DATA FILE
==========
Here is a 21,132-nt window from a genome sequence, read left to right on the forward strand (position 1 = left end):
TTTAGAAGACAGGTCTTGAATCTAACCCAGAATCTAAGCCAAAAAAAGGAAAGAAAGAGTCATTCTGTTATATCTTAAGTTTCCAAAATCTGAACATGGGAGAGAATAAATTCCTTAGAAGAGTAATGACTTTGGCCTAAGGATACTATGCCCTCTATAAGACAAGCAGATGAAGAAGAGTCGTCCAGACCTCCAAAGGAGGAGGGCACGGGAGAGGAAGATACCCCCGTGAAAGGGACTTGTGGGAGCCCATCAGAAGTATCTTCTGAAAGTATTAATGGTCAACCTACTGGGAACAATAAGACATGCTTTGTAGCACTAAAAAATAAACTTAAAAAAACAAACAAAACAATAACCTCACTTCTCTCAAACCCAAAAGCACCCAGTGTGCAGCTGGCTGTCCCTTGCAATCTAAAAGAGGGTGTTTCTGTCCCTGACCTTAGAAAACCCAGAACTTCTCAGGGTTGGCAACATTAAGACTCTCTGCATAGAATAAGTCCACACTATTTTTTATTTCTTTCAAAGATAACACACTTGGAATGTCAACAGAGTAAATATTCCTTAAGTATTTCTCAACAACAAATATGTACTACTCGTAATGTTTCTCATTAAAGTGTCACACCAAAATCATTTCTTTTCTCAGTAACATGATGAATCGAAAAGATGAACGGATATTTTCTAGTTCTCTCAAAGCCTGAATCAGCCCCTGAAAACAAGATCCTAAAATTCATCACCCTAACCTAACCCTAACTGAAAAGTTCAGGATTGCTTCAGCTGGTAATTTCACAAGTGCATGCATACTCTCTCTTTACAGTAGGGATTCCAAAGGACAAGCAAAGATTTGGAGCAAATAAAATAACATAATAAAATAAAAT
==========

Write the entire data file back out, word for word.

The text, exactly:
Here is a 21,132-nt window from a genome sequence, read left to right on the forward strand (position 1 = left end):
TTTAGAAGACAGGTCTTGAATCTAACCCAGAATCTAAGCCAAAAAAAGGAAAGAAAGAGTCATTCTGTTATATCTTAAGTTTCCAAAATCTGAACATGGGAGAGAATAAATTCCTTAGAAGAGTAATGACTTTGGCCTAAGGATACTATGCCCTCTATAAGACAAGCAGATGAAGAAGAGTCGTCCAGACCTCCAAAGGAGGAGGGCACGGGAGAGGAAGATACCCCCGTGAAAGGGACTTGTGGGAGCCCATCAGAAGTATCTTCTGAAAGTATTAATGGTCAACCTACTGGGAACAATAAGACATGCTTTGTAGCACTAAAAAATAAACTTAAAAAAACAAACAAAACAATAACCTCACTTCTCTCAAACCCAAAAGCACCCAGTGTGCAGCTGGCTGTCCCTTGCAATCTAAAAGAGGGTGTTTCTGTCCCTGACCTTAGAAAACCCAGAACTTCTCAGGGTTGGCAACATTAAGACTCTCTGCATAGAATAAGTCCACACTATTTTTTATTTCTTTCAAAGATAACACACTTGGAATGTCAACAGAGTAAATATTCCTTAAGTATTTCTCAACAACAAATATGTACTACTCGTAATGTTTCTCATTAAAGTGTCACACCAAAATCATTTCTTTTCTCAGTAACATGATGAATCGAAAAGATGAACGGATATTTTCTAGTTCTCTCAAAGCCTGAATCAGCCCCTGAAAACAAGATCCTAAAATTCATCACCCTAACCTAACCCTAACTGAAAAGTTCAGGATTGCTTCAGCTGGTAATTTCACAAGTGCATGCATACTCTCTCTTTACAGTAGGGATTCCAAAGGACAAGCAAAGATTTGGAGCAAATAAAATAACATAATAAAATAAAAT